Downtown Milwaukee will be under a limited curfew for the rest of the weekend and a massive watch party scheduled for Sunday has been called off after 21 people were injured in three separate shootings near an entertainment district where thousands gathered for an NBA playoff game.
In one of the shootings Friday night, 17 people were hurt when two groups started firing at each other. Three people were hurt in another shooting, and one in the third. All of the gunfire happened blocks from the arena where the Milwaukee Bucks lost to the Boston Celtics in Game 6 of the NBA's Eastern Conference semifinals. All of the victims are expected to survive.
"What makes people think they can just have a shootout on a public street or in an entertainment district, whether police are there or not?" Assistant Police Chief Nicole Waldner asked at a Saturday news conference.
Mayor Cavalier Johnson said the city imposed a curfew for the downtown area requiring everyone age 20 or younger to be off the street by 11 p.m. for Saturday as well as Sunday — when the Bucks play at Boston in the decisive Game 7.
Meanwhile, a Game 7 outdoor watch party that had been planned in the Deer District entertainment area just outside the arena was called off. Jeff Fleming, a spokesman for Johnson, said in a text that the team decided to cancel the event "after consultation with the city and public safety agencies."
The watch party for the Sunday afternoon game likely would have drawn well over 10,000 people. The Bucks said 11,000 attended a Game 6 watch party, even as more than 19,000 others were inside the arena.
"The shootings that happened in downtown Milwaukee last night were horrific and we condemn this devastating violence," the Bucks said in a statement. It said the watch party was called off "to allow law enforcement to devote needed resources to the continued investigation of last night's events," but noted that Deer District businesses will remain open.
Johnson said those responsible for the shootings will be held accountable.
"We cannot have that in this city, nor anywhere else in this state, nor anywhere else in this country," he said.
Waldner said three people, including a 16-year-old girl, were injured in the first shooting at 9:10 p.m., which was roughly five minutes before the game ended. One man was taken into custody.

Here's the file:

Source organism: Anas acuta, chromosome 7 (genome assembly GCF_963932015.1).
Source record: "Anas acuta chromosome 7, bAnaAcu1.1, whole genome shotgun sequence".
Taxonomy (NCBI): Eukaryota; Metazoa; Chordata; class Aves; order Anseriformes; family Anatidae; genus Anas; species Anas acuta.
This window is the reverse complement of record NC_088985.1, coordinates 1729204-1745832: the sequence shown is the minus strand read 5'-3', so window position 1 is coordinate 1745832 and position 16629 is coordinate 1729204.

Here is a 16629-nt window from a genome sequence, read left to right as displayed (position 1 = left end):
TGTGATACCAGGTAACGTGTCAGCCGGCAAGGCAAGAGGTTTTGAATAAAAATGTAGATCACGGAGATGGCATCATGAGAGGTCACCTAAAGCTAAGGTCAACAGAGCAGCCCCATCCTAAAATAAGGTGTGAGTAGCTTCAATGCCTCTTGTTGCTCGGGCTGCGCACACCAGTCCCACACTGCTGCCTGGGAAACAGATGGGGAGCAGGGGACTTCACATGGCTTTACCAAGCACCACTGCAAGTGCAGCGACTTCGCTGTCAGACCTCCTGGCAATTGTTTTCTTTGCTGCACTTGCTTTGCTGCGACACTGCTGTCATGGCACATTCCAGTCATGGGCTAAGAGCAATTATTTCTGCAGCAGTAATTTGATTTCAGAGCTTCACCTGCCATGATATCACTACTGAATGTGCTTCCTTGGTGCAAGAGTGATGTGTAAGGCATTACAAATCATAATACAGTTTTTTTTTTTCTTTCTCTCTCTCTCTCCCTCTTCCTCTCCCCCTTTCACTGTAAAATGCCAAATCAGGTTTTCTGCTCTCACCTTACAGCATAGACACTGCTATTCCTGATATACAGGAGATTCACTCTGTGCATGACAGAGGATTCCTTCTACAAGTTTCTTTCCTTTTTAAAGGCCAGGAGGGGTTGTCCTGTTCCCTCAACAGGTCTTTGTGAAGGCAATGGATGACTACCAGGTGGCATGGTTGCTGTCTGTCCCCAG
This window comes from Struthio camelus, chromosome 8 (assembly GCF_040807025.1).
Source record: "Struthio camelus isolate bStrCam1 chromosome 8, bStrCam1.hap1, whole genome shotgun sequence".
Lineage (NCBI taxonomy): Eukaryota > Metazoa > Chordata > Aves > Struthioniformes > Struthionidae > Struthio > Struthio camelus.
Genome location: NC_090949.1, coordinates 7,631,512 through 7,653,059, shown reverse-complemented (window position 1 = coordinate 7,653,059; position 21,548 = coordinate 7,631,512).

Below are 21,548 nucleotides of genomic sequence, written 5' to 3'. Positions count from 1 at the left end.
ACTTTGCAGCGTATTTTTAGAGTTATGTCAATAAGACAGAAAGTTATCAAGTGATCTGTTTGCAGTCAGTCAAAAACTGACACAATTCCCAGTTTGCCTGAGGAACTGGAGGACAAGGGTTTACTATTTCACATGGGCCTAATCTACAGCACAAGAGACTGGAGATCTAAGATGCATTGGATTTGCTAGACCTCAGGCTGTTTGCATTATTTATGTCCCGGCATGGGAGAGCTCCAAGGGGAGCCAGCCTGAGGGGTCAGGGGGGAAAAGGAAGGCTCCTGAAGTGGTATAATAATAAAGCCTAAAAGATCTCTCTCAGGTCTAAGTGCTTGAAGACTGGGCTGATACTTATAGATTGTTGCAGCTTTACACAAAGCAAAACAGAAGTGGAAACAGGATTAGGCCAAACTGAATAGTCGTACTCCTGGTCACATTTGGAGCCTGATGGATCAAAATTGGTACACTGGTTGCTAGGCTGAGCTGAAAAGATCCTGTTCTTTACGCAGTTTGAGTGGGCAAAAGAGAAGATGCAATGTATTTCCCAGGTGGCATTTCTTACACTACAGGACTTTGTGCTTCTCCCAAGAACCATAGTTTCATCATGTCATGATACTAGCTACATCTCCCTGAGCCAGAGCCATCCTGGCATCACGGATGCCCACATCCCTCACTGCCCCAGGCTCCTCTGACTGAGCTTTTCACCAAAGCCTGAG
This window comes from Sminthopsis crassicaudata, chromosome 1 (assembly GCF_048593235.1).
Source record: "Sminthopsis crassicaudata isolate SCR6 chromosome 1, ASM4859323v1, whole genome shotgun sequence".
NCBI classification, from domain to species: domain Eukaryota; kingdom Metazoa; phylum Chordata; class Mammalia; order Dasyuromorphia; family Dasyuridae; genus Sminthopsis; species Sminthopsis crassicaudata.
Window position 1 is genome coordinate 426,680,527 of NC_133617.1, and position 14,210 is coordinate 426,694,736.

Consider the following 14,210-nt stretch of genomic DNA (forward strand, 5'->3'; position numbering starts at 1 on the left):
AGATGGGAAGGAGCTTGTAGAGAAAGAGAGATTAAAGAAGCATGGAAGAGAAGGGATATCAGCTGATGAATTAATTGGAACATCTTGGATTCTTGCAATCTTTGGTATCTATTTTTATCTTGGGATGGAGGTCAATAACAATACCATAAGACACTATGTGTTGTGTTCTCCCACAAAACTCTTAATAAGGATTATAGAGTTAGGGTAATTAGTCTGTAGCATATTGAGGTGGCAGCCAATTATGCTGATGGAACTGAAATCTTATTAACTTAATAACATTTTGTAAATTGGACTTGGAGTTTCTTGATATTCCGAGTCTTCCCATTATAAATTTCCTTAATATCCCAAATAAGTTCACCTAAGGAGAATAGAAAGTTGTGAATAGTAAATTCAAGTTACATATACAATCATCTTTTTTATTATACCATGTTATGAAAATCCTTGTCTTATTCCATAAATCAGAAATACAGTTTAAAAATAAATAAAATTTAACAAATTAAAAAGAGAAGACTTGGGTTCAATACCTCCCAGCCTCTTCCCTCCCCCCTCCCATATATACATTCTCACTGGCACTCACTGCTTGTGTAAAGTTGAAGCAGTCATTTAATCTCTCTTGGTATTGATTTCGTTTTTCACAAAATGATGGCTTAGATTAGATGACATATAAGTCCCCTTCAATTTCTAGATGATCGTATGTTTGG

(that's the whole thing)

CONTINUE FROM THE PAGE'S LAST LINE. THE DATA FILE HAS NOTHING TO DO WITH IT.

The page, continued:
The shooting happened just outside the boundaries of the Deer District, a 30-acre entertainment district that was developed after Fiserv Forum opened in 2018. It features numerous bars and restaurants where large crowds often assemble to watch major sporting events or to attend festivals.
Bill Reinemann, a parking attendant at a lot adjacent to Deer District, said he heard gunshots, then saw scores of people running away.
"It sounded like six to eight gunshots," he said. "It was close."
At 10:30 p.m., a second shooting left one person injured. No arrest was made, Waldner said.
Dozens of shots rang out at 11:09 p.m. in the third shooting that left 17 people hurt. Five of the injured were armed and were among the 10 people taken into custody, Waldner said. Police haven't yet determined what set it off.
"There were a couple groups exchanging gunfire despite the incredible amount of police presence that was downtown," Waldner said. "District 1 officers reported bullets whizzing past their heads."
The Milwaukee Journal Sentinel reported that broken glass, empty alcohol bottles, single shoes and two bloody shirts littered the streets in the chaotic aftermath.
Jake O'Kane, 25, of Appleton, Wisconsin, attended the playoff game with his girlfriend. Afterward, they saw the commotion from the first shooting, then went a few blocks away and spent a couple hours at bars before deciding to take a Lyft ride to a restaurant.
O'Kane said they were outside waiting for their ride "then all of a sudden you hear the 'pop, pop, pop' behind you."
O'Kane said he heard about 20 shots before he was able to capture 22 more on video. He estimated the gunfire was a few hundred yards away from his group.
When the driver pulled up less than two minutes later, "I said, bro — drive!" O'Kane said.
Milwaukee was among several U.S. cities that saw record numbers of killings in 2021, most of them involving guns. The list also included Philadelphia, Indianapolis and others.
Experts believe stress and pressures caused by the COVID-19 pandemic contributed to the violence. Johnson blamed easy access to guns.
"A central part of the problem is the fact that individuals easily get their hands on guns," Johnson said. "This is not strictly a Milwaukee problem. Across the country we've seen a rise in shootings, both fatal and non-fatal."
Of Milwaukee's 193 killings in 2021, 180 were by firearms. Another 873 people were wounded in shootings, according to police data.
This year, the pace is even worse. Milwaukee has already recorded 77 killings, a 40% increase from the same time in 2021. The number of nonfatal shootings this year is 264, two less than from the same time a year ago.
O'Kane said he worries about the direction Milwaukee is going.
"Are we going to go to another game again, if we win? Yeah, I'm still going to end up going to Bucks games. But are we going to be partying out afterward outside? Hell no, not a chance."
This story has been updated to correct the age of one of the people shot to 30, not 3.